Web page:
Doug Collins, Defending Trump in Impeachment Inquiry, Seeks Georgia Senate Seat

He has been more purposeful behind the scenes, fellow lawmakers and Republican strategists in Georgia said. But neither Mr. Collins nor others interested in the Senate appointment are likely to take their efforts public until Mr. Kemp outlines what he is looking for in a replacement for Mr. Isakson. The governor has until December to fill the seat, and a person familiar with his thinking said he intends to more clearly lay out a timeline for the decision after the threat of Hurricane Dorian passes the state.

With Democrats eager to try to flip at least one of the state’s Senate seats, Republicans and political strategists in the state believe Mr. Kemp will be looking to appoint someone who is ready to run two expensive races in quick succession and can help the party ticket statewide.

“Governor Kemp has a really tough decision to make,” said Heath Garrett, a former top aide to Mr. Isakson and a political strategist in the state. “Senator Isakson and his team are going to be very respectful of that decision. Not only is he picking somebody to run in 2020 but picking what is close to being a running mate in 2022.”

Mr. Collins is not the only House member whose name is circulating. Representative Tom Graves, who has represented northwest Georgia since 2010, is thought to be a serious contender, as is Karen Handel, a one-term congresswoman who narrowly lost a suburban Atlanta seat last fall. Mr. Graves has also spoken with Mr. Kemp and begun quietly gauging support around the state, according to a congressional aide familiar with Georgia politics.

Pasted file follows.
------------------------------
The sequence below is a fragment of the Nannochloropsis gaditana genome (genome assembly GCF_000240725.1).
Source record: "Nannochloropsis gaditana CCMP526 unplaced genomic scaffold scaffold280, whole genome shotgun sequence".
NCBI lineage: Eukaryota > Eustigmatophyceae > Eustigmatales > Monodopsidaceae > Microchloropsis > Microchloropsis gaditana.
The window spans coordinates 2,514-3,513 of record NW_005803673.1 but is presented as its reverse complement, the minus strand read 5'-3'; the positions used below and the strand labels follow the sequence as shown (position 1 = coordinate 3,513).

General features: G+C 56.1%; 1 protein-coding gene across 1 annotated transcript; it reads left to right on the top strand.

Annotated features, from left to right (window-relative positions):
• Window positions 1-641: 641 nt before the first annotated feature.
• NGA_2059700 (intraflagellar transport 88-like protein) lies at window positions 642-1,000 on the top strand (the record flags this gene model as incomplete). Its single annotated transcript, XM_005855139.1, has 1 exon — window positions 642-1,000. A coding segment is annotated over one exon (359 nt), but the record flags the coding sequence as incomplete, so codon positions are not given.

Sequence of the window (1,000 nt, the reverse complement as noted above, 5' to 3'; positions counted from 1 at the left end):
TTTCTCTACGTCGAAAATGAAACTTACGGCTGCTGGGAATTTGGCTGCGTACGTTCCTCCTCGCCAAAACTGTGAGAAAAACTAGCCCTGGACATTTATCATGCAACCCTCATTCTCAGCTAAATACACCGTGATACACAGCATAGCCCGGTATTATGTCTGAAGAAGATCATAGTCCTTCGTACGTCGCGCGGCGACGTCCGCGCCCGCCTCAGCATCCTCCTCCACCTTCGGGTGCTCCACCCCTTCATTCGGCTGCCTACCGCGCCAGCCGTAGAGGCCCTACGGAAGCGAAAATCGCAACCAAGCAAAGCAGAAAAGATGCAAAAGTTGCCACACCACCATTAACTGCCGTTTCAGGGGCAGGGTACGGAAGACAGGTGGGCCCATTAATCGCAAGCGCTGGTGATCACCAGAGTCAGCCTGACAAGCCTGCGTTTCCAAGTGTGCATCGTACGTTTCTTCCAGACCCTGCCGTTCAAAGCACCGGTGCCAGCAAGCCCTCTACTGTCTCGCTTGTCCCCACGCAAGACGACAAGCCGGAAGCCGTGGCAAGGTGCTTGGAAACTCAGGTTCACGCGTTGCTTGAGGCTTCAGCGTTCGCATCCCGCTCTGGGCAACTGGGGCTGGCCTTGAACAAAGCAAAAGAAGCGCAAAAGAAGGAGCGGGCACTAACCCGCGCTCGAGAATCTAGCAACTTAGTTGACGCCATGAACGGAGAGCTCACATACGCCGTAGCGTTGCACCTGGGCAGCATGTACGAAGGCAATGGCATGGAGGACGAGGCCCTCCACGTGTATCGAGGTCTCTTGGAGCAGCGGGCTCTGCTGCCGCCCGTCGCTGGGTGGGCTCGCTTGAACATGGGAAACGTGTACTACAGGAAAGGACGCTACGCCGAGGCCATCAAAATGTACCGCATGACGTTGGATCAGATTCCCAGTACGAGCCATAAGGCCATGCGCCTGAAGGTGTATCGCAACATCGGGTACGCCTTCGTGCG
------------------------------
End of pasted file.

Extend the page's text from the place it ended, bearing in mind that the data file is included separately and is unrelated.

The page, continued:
Potential candidates among current and former statewide office holders include Lt. Gov. Geoff Duncan, state Attorney General Chris Carr and Sonny Perdue, a former Georgia governor who now serves as Mr. Trump’s agriculture secretary.

Close watchers of Georgia politics have also speculated that Mr. Kemp could aim to broaden the Republican coalition in the Atlanta suburbs, where Mr. Trump and Mr. Kemp underperformed compared with past Republicans, by appointing someone other than a white man. Possibilities include Harold D. Melton, the chief justice of the Supreme Court of Georgia, who is black; BJay Pak, the United States attorney for Northern Georgia and a former state representative who is of Korean descent; and Kelly Loeffler, a business executive who considered a Senate bid in 2013.

Mr. Collins has served in the House since 2013 and ascended to the top Republican position on the Judiciary Committee in January. The position has dramatically boosted his public profile, securing him a recurring slot on Fox News and the first word for his party in high-stakes hearings convened by Democrats on the findings of the special counsel, Robert S. Mueller III, as they try to build a case for impeachment.

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